Olympians Built for Success

The athletes gathered at the London Olympics have sacrificed much of their lives training to excel at their sports. But most also have extraordinary genetic advantages.

The athletes gathered at the London Olympics have sacrificed much of their lives training to excel at their sports. But most also have extraordinary genetic advantages.

WSJ (“Bodies Built for Gold“):

Of all the superlatives connected with the London Olympics, none may be more remarkable than this: The games will feature the most extraordinary collection of physical specimens in the history of international sports.

Whether it’s the chest-high legs that carry sprinter Usain Bolt down the track, or the raw power that 17-year-old swimmer Missy Franklin can generate from her 6-foot-1 frame and 76-inch wing span, the Olympic stars this summer have bodies custom-built for the sports they compete in. To borrow Lady Gaga’s phrase, many of these medalists were simply “born this way.”

“Nature, being born a certain way—it’s a prerequisite for nurture,” said Adrian Bejan, a professor of mechanical engineering at Duke University who has written extensively about evolution in sports.


With high-level training so ubiquitous, God-given talent and physical advantages become the great differentiators. Consider Ms. Franklin, the precocious swimmer from Colorado who could win as many as seven medals in London, several of them gold, during the summer before her senior year in high school.

Todd Schmitz, her coach since she was 7 years old, said she didn’t have naturally beautiful strokes as a beginner, but her size always gave her a distinct advantage.

“She’s just always been so strong,” said Missy’s mother, D.A. Franklin, citing the stamina this gives her. “She’s stronger racing at 200 meters than she is at 100 meters. She’s better in the long pool than she is in the short pools.”

Ms. Franklin doesn’t actually train all that hard, swimming 5,000 to 6,000 yards a day, or about half as far as Michael Phelps does. She usually takes off two days a week; most top swimmers take just one. But Ms. Franklin is a near-lock to win gold in the 200-meter backstroke and may win the 100 meters because she swims differently than everyone else.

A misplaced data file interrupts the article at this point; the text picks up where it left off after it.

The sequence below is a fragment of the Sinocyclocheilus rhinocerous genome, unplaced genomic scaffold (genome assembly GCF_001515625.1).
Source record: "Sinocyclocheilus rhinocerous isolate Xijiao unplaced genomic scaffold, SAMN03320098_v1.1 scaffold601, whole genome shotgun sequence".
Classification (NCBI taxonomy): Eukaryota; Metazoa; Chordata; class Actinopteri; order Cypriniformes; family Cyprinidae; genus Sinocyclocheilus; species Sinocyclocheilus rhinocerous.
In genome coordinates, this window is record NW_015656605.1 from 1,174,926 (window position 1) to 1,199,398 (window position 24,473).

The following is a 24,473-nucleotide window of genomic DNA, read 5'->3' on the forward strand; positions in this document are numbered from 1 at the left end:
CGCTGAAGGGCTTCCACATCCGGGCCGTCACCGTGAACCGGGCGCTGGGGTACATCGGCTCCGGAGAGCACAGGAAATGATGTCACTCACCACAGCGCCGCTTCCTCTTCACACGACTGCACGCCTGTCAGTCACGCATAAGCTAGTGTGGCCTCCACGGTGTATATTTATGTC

Most backstrokers crank their hands through the water 6 to 8 inches below the surface. But Ms. Franklin catches the water just 2 inches below the surface, according to Mr. Schmitz.

Ms. Franklin isn’t rotating her shoulders irregularly. Rather, her longer arms and legs exert so much downward pressure that she is actually higher in the water than the competition. She skitters across the surface like a hydroplane, while her competitors power through it.

In a 2009 study, Mr. Bejan showed how world-record holders in the men’s 100-meter dash and the 100-meter freestyle swimming race have been growing heavier and taller during the past century. Mr. Bejan explained that the phenomenon conforms with the basic rules of animal locomotion: the smaller the body, the higher the frequency of motion and the slower the speed. There are exceptions. A cheetah is faster than a hippopotamus (though hippos are surprisingly fast). But whales swim faster than bluefish; thoroughbred horses outrun rabbits.

Coaches and trainers now look more and more at size when evaluating talent. Patrick McEnroe, the former tennis pro who is now the general manager for player development for the U.S. Tennis Association, said he takes a long look at a promising young player’s parents and growth potential when trying to decide whom to recruit. Tennis, he says, has gotten too physical to do it any other way.


Like Ms. Franklin, Sebastian Brendel, the German canoeist, operates on the same principle of aquatic locomotion, though he is powering a boat instead of just imitating one. For decades, canoe racing has attracted paddlers with big shoulders and round chest cavities that allow for the massive aerobic capacity and core strength required to propel a boat at maximum speed for 1,000 meters. They tended not to be very tall, since competitors in canoe racing have to balance in a wobbly boat on one knee as they drive the blade through the water. Hungarian Attila Vadja, the defending champion, is just 5-foot-9.

But during the past year, Mr. Brendel, long and lean at 6-foot-4, has taken over the sport, winning the 1,000-meter sprint World Cup in May by nearly 1.5 seconds. Just one of the top eight finishers was as tall as Mr. Brendel. “He makes Vadja look like a schoolchild,” Shaun Caven, the former British national canoe coach, said of Mr. Brendel.

None of this is exactly news: world class athletes have always been blessed with tremendous natural talent. But, since training and selection now begin so early, physiological advantages matter more than ever in just about every sport.

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James Joyner
About James Joyner
James Joyner is Professor and Department Head of Security Studies at Marine Corps University's Command and Staff College and a nonresident senior fellow at the Scowcroft Center for Strategy and Security at the Atlantic Council. He's a former Army officer and Desert Storm vet. Views expressed here are his own. Follow James on Twitter @DrJJoyner.